Crarae in Autumn

I hadn’t seen the sea or the hills for too long. I had a daughter at home, so we took a short road trip to my favourite part of Scotland, and to my favourite garden. We also aimed to eat a lot of seafood.

On a good day, such as today, Argyll looks like this.On bad days, such as yesterday, it looks very different. I didn’t take any pictures yesterday, because all you would see would be rain, and grey, wind-tossed seas.

Argyll is a maze of sea-lochs and peninsulas, and it is all washed by the Gulf Stream, so is virtually frost free. This, the acid soil, and the extremely high rainfall mean that anywhere there is shelter, you can grow Himalayan and Chilean plants and trees – rhododendrons in particular – which flourish more readily than virtually anywhere else outside their own environments.

There are six wonderful gardens regularly open to the public in this area. I’ve marked them on a map here. But my favourite by far is Crarae.Not for nothing is it called the closest thing to a Himalayan gorge in Scotland. Both sides of the glen through which this burn tumbles are clad in rhododendron, magnolia and acer species, while exotic confers grow like weeds behind them. What wouldn’t I give to garden here!  Of course, at this time of year there’s no flower colour. But this draws the eyes to leaves, barks and shapes:Crarae dates back to 1912. Lady Campbell, who originally planted it up, was the aunt of Reginald Farrer, the plant collector. So she was well plugged into to the network of people who were growing stuff brought back from China and even further afield. Crarae went through some tough financial times about ten years ago, but luckily was saved, and is now run by the National Trust for Scotland. Details here.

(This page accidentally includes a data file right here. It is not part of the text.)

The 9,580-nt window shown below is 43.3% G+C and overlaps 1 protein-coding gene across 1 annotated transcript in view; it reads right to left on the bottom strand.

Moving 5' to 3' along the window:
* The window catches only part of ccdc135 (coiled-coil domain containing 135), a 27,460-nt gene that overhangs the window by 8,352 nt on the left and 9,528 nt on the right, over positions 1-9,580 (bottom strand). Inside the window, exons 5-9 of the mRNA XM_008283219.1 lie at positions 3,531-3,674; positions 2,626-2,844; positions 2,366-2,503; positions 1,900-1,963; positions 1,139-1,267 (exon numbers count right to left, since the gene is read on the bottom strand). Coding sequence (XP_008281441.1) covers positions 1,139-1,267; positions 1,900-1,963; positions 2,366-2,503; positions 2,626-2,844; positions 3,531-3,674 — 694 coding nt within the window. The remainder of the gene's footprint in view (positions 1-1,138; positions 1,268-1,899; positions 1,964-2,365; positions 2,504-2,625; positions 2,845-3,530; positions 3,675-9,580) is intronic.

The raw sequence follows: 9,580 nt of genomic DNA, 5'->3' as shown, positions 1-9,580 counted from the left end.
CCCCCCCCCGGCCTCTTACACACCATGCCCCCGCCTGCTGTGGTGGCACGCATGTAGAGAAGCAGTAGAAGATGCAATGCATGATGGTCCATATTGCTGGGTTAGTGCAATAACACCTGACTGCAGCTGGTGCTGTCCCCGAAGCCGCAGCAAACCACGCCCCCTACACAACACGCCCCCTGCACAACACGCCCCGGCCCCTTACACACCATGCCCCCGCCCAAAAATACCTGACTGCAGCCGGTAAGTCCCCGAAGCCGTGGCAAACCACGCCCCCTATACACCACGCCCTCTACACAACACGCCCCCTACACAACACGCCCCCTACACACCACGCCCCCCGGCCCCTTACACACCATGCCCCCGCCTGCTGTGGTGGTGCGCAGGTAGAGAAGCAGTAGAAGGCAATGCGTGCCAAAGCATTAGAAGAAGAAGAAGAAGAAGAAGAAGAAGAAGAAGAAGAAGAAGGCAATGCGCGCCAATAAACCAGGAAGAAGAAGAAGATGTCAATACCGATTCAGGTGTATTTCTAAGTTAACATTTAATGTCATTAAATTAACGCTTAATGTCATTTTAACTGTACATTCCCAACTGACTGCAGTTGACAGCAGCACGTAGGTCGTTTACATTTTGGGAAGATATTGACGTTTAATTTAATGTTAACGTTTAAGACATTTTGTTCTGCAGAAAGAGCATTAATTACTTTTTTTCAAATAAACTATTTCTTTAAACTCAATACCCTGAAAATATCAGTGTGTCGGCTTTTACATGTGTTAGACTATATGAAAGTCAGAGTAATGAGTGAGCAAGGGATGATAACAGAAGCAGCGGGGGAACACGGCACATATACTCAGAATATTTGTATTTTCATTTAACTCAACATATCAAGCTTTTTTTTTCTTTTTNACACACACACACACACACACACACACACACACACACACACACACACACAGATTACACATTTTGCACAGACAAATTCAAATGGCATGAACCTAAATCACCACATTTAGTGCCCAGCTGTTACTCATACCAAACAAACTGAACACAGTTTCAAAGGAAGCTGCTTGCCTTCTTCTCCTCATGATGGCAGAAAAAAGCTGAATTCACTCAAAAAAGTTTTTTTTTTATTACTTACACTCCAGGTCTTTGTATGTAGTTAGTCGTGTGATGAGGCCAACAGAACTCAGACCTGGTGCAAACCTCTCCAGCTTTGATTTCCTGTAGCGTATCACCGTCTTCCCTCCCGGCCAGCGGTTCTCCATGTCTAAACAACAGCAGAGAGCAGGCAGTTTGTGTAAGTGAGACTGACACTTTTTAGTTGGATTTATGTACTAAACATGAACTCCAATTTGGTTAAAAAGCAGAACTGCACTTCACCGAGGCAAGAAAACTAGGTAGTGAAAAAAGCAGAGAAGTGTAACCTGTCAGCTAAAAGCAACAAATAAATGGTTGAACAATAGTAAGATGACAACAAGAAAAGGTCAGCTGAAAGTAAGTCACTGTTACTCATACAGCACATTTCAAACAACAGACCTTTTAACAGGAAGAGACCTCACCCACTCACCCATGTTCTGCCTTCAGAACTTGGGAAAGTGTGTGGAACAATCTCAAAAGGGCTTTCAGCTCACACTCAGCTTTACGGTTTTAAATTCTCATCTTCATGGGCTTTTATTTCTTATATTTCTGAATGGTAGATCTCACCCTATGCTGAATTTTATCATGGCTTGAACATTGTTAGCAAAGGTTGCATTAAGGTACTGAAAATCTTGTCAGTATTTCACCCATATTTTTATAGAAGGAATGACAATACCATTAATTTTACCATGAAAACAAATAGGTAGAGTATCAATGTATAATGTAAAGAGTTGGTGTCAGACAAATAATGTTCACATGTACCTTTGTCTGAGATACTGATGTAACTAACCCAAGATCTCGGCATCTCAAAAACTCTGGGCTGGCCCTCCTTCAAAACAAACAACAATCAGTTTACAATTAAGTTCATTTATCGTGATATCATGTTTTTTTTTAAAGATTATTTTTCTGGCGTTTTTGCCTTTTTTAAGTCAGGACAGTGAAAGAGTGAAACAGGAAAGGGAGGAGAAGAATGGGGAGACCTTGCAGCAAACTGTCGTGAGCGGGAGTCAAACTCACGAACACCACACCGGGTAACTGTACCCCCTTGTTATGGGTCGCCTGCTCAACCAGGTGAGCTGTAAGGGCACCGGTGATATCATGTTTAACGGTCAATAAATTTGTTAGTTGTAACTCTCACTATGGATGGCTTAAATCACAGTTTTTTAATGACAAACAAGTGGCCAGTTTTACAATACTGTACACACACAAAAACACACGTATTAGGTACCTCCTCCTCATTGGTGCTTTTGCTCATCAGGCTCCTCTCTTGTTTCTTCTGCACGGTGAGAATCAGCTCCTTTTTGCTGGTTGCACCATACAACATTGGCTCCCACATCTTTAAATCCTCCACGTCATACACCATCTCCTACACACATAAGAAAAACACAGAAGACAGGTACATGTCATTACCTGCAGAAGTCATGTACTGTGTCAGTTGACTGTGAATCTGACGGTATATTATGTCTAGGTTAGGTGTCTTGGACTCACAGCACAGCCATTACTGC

13 thoughts on “Crarae in Autumn

  1. Crarae.looks like a very special place to visit, your photos are stunning on such a great day. Very little frost in this part of the world, always reminds me of the Yorkshire gardener Geoffrey Smith who often said he envied gardeners in the West coast of Scotland for the growing conditions which they had. Thank you for adding my site to your list of favourite garden blogs.

  2. The stone bridge is spectacular, more so for the barren hills beyond. Amazing how the ocean current warms this beautiful area. I do wonder how rivers came to be called burns, seems a contradiction.

    • Yes, it would be under deep snow at this latitude in most places! That bridge is probably photographed a hundred times a day, yet I’m (just about) old enough to remember it when it carried the main and only road to Kintyre. As for burn – Mr Wiki tells me ” The word originally came from the Northumbrian (i.e. Ynglis) dialect of Old English into the Scots language, Scottish English and Geordie. A cognate in German is “Born” (contemp. “Brunnen”), meaning ‘well’, ‘spring’ or ‘source’.” So I guess that explains it.

    • It wasn’t quite as good as I’d been hoping – mostly because they had obviously had wind, so most of the acer leaves were down. But the rhododendron bark really shows up well.

  3. I spent some long minutes watching the maps you marked… Scotland is beautiful and I should pay it a visit asap. You took some very good pics, especially the eucalyptus little forest.

  4. We lived on the isles to the west for years (Coll say and is lay) then decanted to ardkinglss woodland for two, before moving to Edinburgh. The children sploshed around every argyll garden withou much moaning. Giant rhoddys make great playgrounds. I love argylll but the wet affected by daughters Heath, so miss it though x

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